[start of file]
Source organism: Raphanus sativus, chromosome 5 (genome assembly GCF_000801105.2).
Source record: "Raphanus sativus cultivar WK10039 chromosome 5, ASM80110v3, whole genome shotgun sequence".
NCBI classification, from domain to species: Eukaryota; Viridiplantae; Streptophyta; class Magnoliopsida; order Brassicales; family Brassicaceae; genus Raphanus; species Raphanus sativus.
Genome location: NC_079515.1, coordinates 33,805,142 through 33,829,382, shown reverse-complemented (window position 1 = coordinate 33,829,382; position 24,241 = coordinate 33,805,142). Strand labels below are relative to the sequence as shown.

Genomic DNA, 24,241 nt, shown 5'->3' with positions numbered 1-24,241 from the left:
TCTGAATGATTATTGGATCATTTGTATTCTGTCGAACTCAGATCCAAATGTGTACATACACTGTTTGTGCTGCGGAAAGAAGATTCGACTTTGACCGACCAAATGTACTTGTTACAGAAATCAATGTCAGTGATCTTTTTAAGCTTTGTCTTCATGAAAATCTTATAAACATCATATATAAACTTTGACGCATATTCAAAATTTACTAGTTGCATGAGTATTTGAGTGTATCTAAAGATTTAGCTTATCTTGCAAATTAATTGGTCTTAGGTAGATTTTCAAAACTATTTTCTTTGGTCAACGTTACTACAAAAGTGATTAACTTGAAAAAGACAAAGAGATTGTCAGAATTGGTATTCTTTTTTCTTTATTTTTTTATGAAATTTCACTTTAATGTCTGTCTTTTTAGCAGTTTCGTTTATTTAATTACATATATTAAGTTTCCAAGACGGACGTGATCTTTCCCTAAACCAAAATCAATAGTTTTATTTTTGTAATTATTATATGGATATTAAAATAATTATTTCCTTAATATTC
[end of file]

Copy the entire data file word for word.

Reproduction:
Source organism: Raphanus sativus, chromosome 5 (genome assembly GCF_000801105.2).
Source record: "Raphanus sativus cultivar WK10039 chromosome 5, ASM80110v3, whole genome shotgun sequence".
NCBI classification, from domain to species: Eukaryota; Viridiplantae; Streptophyta; class Magnoliopsida; order Brassicales; family Brassicaceae; genus Raphanus; species Raphanus sativus.
Genome location: NC_079515.1, coordinates 33,805,142 through 33,829,382, shown reverse-complemented (window position 1 = coordinate 33,829,382; position 24,241 = coordinate 33,805,142). Strand labels below are relative to the sequence as shown.

Genomic DNA, 24,241 nt, shown 5'->3' with positions numbered 1-24,241 from the left:
TCTGAATGATTATTGGATCATTTGTATTCTGTCGAACTCAGATCCAAATGTGTACATACACTGTTTGTGCTGCGGAAAGAAGATTCGACTTTGACCGACCAAATGTACTTGTTACAGAAATCAATGTCAGTGATCTTTTTAAGCTTTGTCTTCATGAAAATCTTATAAACATCATATATAAACTTTGACGCATATTCAAAATTTACTAGTTGCATGAGTATTTGAGTGTATCTAAAGATTTAGCTTATCTTGCAAATTAATTGGTCTTAGGTAGATTTTCAAAACTATTTTCTTTGGTCAACGTTACTACAAAAGTGATTAACTTGAAAAAGACAAAGAGATTGTCAGAATTGGTATTCTTTTTTCTTTATTTTTTTATGAAATTTCACTTTAATGTCTGTCTTTTTAGCAGTTTCGTTTATTTAATTACATATATTAAGTTTCCAAGACGGACGTGATCTTTCCCTAAACCAAAATCAATAGTTTTATTTTTGTAATTATTATATGGATATTAAAATAATTATTTCCTTAATATTC